Heera Ram ji at last arrived at the station, but little did we know that we were about to start our actual journey. We were still 90 kilometers away from our destination, which I had calculated to be around 2.5 hours of further traveling. We took an autorickshaw to reach the city’s bus stand, and then we hopped on to a bus for the Chotan. The bus was overcrowded with people and luggage. We somehow thrusted our way in and stood throughout the journey. When we reached Chotan, we changed buses and finally found a seat on the bus which was supposed to take us to our final destination. We had to wait for almost another hour for the bus to be stuffed with people before it could start running!
However, in this particular bus ride, the views were captivating.
I felt as if I have come to a different world where everything is raw, dry, and lustreless, and yet still absolutely beautiful. There was desert sand everywhere, on the ground, in the wind and also on our faces. We saw mountains, farms, mud houses surrounded with stone fencing, ladies in vibrant garments, and diverse settlements of all kinds. We didn't realize how we passed the time, but before we knew it, we had already reached the place where we had been yearning to be for a long time.
Samjhu Devi ji (our master craftswoman) and her family welcomed my colleague and I on arrival by offering us water and delicious food.
In the course of our stay, we saw cumin (jeera) farms, the annual cultural program at the village school, starry nights, mud houses and all kinds of animals like stray cats, peacocks, goats and even snakes! The village gave us an opportunity to spend peaceful and quality time away from the hustle-bustle of metro cities.
If I had to describe Mithrau village, I would say it is all about sparkling dunes, prickly bushes, humongous mountains, wandering peacocks, the scorching sun, simple cuisine, colorful dresses, big-hearted people, traditional lifestyles and surviving in the desert.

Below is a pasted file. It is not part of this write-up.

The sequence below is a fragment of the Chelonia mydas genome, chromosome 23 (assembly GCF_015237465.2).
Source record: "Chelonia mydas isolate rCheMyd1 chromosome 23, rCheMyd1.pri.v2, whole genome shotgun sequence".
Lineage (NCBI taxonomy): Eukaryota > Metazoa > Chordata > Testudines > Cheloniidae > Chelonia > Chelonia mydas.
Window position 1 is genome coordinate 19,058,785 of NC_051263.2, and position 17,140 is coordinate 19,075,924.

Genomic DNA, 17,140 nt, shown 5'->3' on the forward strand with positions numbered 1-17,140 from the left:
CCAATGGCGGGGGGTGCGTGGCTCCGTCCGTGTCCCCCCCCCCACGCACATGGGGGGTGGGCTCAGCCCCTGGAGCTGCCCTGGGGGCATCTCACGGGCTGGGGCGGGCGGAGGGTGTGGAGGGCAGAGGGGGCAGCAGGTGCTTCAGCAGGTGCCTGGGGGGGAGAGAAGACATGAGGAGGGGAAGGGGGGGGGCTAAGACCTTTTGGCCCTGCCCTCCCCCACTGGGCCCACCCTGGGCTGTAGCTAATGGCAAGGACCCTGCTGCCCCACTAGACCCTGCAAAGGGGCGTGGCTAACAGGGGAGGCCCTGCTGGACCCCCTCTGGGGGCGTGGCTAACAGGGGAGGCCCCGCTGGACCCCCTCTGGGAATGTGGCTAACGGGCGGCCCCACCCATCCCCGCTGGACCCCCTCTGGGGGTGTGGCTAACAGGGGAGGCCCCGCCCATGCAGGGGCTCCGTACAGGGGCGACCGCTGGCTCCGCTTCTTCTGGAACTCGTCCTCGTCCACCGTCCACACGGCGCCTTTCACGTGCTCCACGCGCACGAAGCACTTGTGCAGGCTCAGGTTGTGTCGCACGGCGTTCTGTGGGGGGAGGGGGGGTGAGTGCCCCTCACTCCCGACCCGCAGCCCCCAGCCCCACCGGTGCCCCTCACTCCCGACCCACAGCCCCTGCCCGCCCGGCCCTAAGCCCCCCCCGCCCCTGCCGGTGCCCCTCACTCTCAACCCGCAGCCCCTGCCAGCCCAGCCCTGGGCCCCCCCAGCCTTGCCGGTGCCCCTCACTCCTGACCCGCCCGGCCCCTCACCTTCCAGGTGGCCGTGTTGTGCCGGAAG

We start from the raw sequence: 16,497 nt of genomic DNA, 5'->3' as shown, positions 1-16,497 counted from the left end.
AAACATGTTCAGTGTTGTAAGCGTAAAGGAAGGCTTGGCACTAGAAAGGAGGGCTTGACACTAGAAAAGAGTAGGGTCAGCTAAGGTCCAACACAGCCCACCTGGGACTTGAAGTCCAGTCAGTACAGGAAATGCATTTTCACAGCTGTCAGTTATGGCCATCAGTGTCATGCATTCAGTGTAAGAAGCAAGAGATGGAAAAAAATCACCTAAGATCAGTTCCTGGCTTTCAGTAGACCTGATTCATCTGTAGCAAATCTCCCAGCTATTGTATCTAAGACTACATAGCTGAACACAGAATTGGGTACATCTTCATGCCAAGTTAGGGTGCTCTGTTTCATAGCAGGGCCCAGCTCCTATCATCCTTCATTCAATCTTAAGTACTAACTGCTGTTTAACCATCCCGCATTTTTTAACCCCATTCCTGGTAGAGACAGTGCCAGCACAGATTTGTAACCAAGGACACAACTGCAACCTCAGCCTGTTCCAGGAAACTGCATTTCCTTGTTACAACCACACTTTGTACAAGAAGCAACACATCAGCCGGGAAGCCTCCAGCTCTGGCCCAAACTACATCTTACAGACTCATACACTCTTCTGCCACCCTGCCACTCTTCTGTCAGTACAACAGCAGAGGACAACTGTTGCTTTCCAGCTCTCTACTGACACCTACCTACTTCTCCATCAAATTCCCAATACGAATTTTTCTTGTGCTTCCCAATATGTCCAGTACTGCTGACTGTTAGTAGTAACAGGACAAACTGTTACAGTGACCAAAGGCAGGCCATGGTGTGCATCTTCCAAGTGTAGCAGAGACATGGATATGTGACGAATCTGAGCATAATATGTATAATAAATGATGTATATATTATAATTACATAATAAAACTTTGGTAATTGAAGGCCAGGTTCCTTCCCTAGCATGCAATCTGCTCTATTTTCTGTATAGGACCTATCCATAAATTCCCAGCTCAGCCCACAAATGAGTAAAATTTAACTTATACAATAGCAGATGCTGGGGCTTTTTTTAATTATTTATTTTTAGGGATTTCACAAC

In my opinion, Mithrau village is a must-visit destination for a travel enthusiast. Despite the challenging survival, it is a beautiful place to spend a few days in a true desert environment with its residents and experience their traditional lifestyles.
If you want to see more about my trip, watch this vlog we made.
Join the Kashidakari masterclass and learn everything I learnt here!
To visit Mithrau village is no easy feat and you should be thoroughly prepared before embarking on your trip.
Here’s a few dos and don’ts about planning your trip to Mitharau or Barmer in Rajasthan.
- Do pack camping supplies like a flashlight (which you will need while traveling when it's dark as there is no proper power connection in the cluster of villages outside the city), power bank, extension cords, glass cleaner, mosquito repellent, and any other basic utility items.
- Do plan and book your transportation in advance from Barmer station as most trains arrive very early in the morning and will leave you stranded on the station.
- Do not work outside and/or travel between 1 pm to 4 pm in the summers as the temperature soars during this time of the day and will overheat even the toughest of your gadgets.
- Do visit the market in front of Barmer station and explore amazing jewelry, traditional dresses and delicious food.
Most of all, do have an amazing and safe trip!